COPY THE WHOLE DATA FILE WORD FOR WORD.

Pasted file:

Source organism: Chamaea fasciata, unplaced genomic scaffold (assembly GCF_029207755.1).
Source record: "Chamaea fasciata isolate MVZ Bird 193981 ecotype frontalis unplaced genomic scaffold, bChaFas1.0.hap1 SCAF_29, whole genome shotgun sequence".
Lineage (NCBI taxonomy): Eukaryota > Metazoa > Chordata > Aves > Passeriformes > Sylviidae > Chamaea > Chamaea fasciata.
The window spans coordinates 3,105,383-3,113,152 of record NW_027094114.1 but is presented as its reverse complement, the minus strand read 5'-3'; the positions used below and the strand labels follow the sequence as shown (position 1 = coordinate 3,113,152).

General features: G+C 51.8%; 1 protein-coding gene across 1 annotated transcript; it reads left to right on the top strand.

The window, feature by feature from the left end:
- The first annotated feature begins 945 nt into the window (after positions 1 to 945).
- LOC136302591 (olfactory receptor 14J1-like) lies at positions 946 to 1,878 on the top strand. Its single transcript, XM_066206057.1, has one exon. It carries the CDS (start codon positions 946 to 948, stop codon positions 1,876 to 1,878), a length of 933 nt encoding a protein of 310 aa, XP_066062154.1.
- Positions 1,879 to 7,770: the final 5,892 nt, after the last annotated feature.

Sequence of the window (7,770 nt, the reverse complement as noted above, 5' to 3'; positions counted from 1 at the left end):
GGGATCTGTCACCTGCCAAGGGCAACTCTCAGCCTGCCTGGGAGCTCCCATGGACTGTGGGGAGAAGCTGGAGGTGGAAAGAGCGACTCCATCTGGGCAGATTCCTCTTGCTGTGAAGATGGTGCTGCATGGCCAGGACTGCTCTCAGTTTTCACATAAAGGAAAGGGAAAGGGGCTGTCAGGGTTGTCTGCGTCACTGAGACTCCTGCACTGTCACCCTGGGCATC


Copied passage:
Source organism: Chamaea fasciata, unplaced genomic scaffold (assembly GCF_029207755.1).
Source record: "Chamaea fasciata isolate MVZ Bird 193981 ecotype frontalis unplaced genomic scaffold, bChaFas1.0.hap1 SCAF_29, whole genome shotgun sequence".
Lineage (NCBI taxonomy): Eukaryota > Metazoa > Chordata > Aves > Passeriformes > Sylviidae > Chamaea > Chamaea fasciata.
The window spans coordinates 3,105,383-3,113,152 of record NW_027094114.1 but is presented as its reverse complement, the minus strand read 5'-3'; the positions used below and the strand labels follow the sequence as shown (position 1 = coordinate 3,113,152).

General features: G+C 51.8%; 1 protein-coding gene across 1 annotated transcript; it reads left to right on the top strand.

The window, feature by feature from the left end:
- The first annotated feature begins 945 nt into the window (after positions 1 to 945).
- LOC136302591 (olfactory receptor 14J1-like) lies at positions 946 to 1,878 on the top strand. Its single transcript, XM_066206057.1, has one exon. It carries the CDS (start codon positions 946 to 948, stop codon positions 1,876 to 1,878), a length of 933 nt encoding a protein of 310 aa, XP_066062154.1.
- Positions 1,879 to 7,770: the final 5,892 nt, after the last annotated feature.

Sequence of the window (7,770 nt, the reverse complement as noted above, 5' to 3'; positions counted from 1 at the left end):
GGGATCTGTCACCTGCCAAGGGCAACTCTCAGCCTGCCTGGGAGCTCCCATGGACTGTGGGGAGAAGCTGGAGGTGGAAAGAGCGACTCCATCTGGGCAGATTCCTCTTGCTGTGAAGATGGTGCTGCATGGCCAGGACTGCTCTCAGTTTTCACATAAAGGAAAGGGAAAGGGGCTGTCAGGGTTGTCTGCGTCACTGAGACTCCTGCACTGTCACCCTGGGCATC